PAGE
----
With the series Babel Tales Addendum exhibited at V1 Gallery in relation to Copenhagen Photo Festival the highly respected Danish photographer Peter Funch manipulates everyday situations from New Yorkers lives in order to tell stories, document and discuss fiction vs. reality
They are all looking in the same direction: women and men at the very same street corner in New York City. They are looking out of the frame of the picture, so we as spectators of the photo are not able to tell, what they are seeing. It is up to us to create a story about, what can be so interesting.
Peter Funch, the Danish photographer, who has lived and worked in New York for several years, and is represented at the Danish Pavilion at the EXPO in Shanghai in 2010, has created different set-ups from the city life. He has consequently been shooting photos at the same street corner, or cross over, for several weeks. Afterwards manipulating the photos and putting several layers together composing one picture focusing on one aspect: people eating ice cream, wearing white or black, running, carrying stuff, or as already mentioned looking in the same direction. Peter Funch, in this way, completely ruins the idea of the photograph as a certain moment in time captured by the photographer, as seen in the modern photo master Cartier Bressons work.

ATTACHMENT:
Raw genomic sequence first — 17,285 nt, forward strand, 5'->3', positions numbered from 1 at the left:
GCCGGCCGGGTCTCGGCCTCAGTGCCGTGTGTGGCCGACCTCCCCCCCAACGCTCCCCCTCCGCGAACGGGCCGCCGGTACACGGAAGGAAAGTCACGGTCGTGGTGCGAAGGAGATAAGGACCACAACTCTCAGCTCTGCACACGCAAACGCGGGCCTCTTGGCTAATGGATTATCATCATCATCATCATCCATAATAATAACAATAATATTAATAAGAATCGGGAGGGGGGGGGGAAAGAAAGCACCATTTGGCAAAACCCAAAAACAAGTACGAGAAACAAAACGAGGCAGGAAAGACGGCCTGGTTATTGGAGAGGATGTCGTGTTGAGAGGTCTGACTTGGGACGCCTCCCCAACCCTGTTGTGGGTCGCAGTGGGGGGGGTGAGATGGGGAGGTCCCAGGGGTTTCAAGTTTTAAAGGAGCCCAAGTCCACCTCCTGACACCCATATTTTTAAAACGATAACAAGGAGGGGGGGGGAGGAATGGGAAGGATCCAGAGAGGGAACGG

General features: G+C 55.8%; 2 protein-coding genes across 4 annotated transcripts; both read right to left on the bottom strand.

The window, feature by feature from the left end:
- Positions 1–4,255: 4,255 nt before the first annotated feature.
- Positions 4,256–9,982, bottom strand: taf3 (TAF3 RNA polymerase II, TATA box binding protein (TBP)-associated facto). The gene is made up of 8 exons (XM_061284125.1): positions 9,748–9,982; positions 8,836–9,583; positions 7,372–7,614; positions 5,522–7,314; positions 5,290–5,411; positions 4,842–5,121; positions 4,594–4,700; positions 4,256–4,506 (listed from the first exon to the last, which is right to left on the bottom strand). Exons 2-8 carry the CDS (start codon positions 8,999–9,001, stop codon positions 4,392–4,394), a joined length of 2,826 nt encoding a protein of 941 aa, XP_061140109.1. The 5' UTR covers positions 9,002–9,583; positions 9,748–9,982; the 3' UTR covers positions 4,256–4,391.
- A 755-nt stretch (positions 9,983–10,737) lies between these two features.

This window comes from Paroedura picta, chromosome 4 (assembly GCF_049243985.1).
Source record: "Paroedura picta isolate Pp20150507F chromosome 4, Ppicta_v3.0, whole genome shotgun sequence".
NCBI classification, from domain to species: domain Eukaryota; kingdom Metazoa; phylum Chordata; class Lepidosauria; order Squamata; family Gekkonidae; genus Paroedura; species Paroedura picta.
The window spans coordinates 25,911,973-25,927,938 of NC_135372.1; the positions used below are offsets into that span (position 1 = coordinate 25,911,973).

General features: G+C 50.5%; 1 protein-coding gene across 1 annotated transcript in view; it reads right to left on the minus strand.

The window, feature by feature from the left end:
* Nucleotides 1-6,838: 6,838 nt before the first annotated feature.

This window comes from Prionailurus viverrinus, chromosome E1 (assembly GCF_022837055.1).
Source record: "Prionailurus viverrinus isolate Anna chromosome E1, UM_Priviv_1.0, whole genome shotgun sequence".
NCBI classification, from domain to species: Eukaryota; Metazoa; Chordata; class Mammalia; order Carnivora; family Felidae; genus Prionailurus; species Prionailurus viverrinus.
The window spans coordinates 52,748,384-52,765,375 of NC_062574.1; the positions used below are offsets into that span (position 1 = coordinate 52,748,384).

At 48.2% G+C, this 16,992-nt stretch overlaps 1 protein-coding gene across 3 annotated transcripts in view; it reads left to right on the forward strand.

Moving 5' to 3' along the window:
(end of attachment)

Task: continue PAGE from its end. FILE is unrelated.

As a spectator, you are also, in this quite funny way, a bit of a detective at the exhibition. Standing in front of the pictures trying to find the similarity aspect in each photo, since it is not always revealed at first glance.
Living as individual and community
The photos concentrate on the stories from the city; the relations and interactions between city people, how our life and world is structured and created through the architecture and the people living in it.
In the photos we see the soft human bodies surrounded by the majestic, cinematic and well-known surroundings of New York’s architecture. How the people in the city are trying to live together as a community, but also making room for the individual. We see very concretely how people are similar in their differences. Even though they are all wearing black or eating ice e.g., they are still very different from each other.
But the photographs also depict strange and poetic city details, such as the photo with the beautiful palette and lightning High Noon, where the spectator can notice by taking a closer look, that almost all of the men are handcuffed.
Fiction vs. reality
Thereby Peter Funch, as the exhibition title suggests, gives references to the biblical story of Babel Tower and Paul Auster’s famous trilogy City of Glass. In Babel Tales Addendum’s, 16 monumental, horizontal and amazing pieces at V1 Gallery, structure and make patterns out of the absolute haphazardness of the modern city life.
And in this manner, Peter Funch’s pictures discuss fiction vs. reality. Interestingly and concretely the photos show us how our world of pictures and medias construct our reality, and perhaps as well, how we similarly construct our own reality by constantly changing and rewriting our own modern city life stories.